Give Hip-Hop a Chance

In response to the opinion article "For '90s Kids, the Boom Box's Blast Has Drowned Out the Written Word" (Dec. 24): It pains me to see an educator take such a close-minded stance. Prof. Chet Raymo's main gripe is that listening to music has all but replaced reading for pleasure on today's college campuses, and that the music being listened to is meaningless and just plain bad.

Mr. Raymo says, "One of the down sides to being a teacher of young people is that one must actually become aware of the existence of groups such as Wu-Tang." Musical differences aside, my real problem is the approach in the article: Listen to as little as possible, and jump to conclusions as quickly as possible.

The author has forgotten that all good teachers are also students. I have some suggestions and questions I'd like him to consider: Take a walk across campus to the humanities department and ask about the issues of identity and voice in minority and oppressed cultures. Think about these ideas and listen to Wu-Tang again. Are the lyrics violent and obscene? If so, why?

You disdain the Wu's "Cash Rules Everything Around Me" anthem and pine for the good old days of idealism at college. Better you should ask why idealism is tempered with such heavy doses of cynicism these days. You say the music of the ghetto is meaningless to affluent college students. Instead of condemning what seems incongruent, you should ask: Why are middle-class white kids into hip-hop and black inner-city culture?

The statement " nothing matters except what music-industry megamasters decide will matter" is dead wrong if applied to Wu-Tang: they maintain creative control by producing and promoting their own music.

My intent is not to argue what music is good, but to urge you to listen before you judge. Hip-hop is very intelligent music; most people who don't think so have simply not listened well enough. Check out one of my favorite rap artists, KRS-ONE (Knowledge Reigns Supreme Over Nearly Everyone). Dubbing himself "the Teacher," KRS-ONE's lyrics contain poetry, philosophy, and history - all the things you find lacking in the music of today's youth. When divisions between races, generations, and economic classes seem to be growing larger, it's the place of the educator to bridge gaps, not build walls.

Jason Osder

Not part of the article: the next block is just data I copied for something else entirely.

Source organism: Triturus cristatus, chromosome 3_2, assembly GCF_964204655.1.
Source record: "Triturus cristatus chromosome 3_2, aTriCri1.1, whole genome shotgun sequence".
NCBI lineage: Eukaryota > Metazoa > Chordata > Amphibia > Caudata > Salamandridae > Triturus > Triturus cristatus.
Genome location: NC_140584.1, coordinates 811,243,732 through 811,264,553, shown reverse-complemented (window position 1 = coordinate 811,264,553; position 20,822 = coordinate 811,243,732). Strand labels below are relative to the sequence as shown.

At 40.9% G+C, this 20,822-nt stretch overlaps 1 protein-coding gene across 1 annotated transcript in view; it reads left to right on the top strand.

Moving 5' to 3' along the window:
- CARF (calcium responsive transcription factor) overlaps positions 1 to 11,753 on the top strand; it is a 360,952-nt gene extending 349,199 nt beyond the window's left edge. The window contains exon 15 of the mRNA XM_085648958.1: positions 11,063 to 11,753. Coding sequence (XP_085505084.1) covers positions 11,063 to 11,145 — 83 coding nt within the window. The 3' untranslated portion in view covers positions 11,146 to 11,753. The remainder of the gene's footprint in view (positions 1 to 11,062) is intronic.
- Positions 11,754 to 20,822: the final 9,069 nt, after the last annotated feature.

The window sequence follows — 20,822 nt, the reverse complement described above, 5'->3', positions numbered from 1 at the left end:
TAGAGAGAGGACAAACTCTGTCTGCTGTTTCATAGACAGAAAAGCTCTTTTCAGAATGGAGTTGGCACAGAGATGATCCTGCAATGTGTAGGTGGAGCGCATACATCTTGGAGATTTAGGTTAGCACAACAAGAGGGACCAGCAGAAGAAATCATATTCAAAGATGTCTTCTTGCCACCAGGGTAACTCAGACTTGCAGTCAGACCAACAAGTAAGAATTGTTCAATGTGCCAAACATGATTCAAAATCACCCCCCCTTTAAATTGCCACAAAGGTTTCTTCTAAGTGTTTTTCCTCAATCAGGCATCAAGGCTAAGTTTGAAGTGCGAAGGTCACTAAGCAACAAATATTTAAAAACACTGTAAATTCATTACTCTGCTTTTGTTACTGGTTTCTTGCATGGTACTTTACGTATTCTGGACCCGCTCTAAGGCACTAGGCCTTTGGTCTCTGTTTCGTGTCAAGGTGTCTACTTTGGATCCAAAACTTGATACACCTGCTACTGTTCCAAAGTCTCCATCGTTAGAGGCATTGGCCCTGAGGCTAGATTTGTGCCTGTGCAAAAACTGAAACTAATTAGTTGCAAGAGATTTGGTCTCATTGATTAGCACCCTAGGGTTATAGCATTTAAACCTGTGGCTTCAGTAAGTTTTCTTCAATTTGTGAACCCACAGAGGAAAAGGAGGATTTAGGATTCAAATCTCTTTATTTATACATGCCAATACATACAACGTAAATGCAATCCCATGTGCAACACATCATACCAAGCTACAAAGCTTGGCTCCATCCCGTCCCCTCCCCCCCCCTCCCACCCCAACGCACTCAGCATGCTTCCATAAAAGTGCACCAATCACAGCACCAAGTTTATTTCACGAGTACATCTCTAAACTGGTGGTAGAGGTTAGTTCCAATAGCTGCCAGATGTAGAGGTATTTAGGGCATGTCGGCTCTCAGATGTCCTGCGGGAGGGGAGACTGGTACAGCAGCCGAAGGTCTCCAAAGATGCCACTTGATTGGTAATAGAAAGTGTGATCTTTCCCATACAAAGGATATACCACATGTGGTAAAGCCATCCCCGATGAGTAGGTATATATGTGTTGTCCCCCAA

Rollinsville, Colo.

4-H clubs are 'cooperative'

I am a bit mystified by the reference to 4-H clubs possibly being affected by two California Supreme Court cases concerning membership in the Boy Scouts of America in "Who Gets to Be a Boy Scout?" (Dec. 7).

4-H clubs are part of the youth development program of Cooperative Extension, a publicly funded institution. The term "cooperative" refers to the fact that federal, state, and county dollars fund extension programs - including 4-H.

4-H, as a part of Cooperative Extension, already accepts any boy or girl without regard to race, beliefs, sexual orientation or any of the other issues that cause discrimination. In fact, we must document that we have made efforts to reach underrepresented audiences.

Liesel Dreisbach

Allentown, Pa.

Penn State Cooperative Extension

Lehigh Co.

An activity for a couch potato?

Regarding the opinion essay "TV as Solace - or Omnipresent Beast?" (Jan. 8): Here is a quick modification to a television set that will enable the owner to live life to the fullest, enjoy nature, recognize his children, and become healthier. It only requires normal equipment found in a home.

First, unplug the television.

Next, take a normal ruler or tape measure and carefully measure 6 1/2 inches from the electrical plug. Take normal household scissors or sewing scissors and precisely cut the wire at this point.

You will have wire in both hands.

Now, throw either end away.

Laurie Butgereit

Johannesburg, South Africa

Your letters are welcome. All letters are subject to editing. Mail to "Readers Write," One Norway St., Boston, MA 02115, fax to 617-450-2317, or e-mail to oped@csps.com

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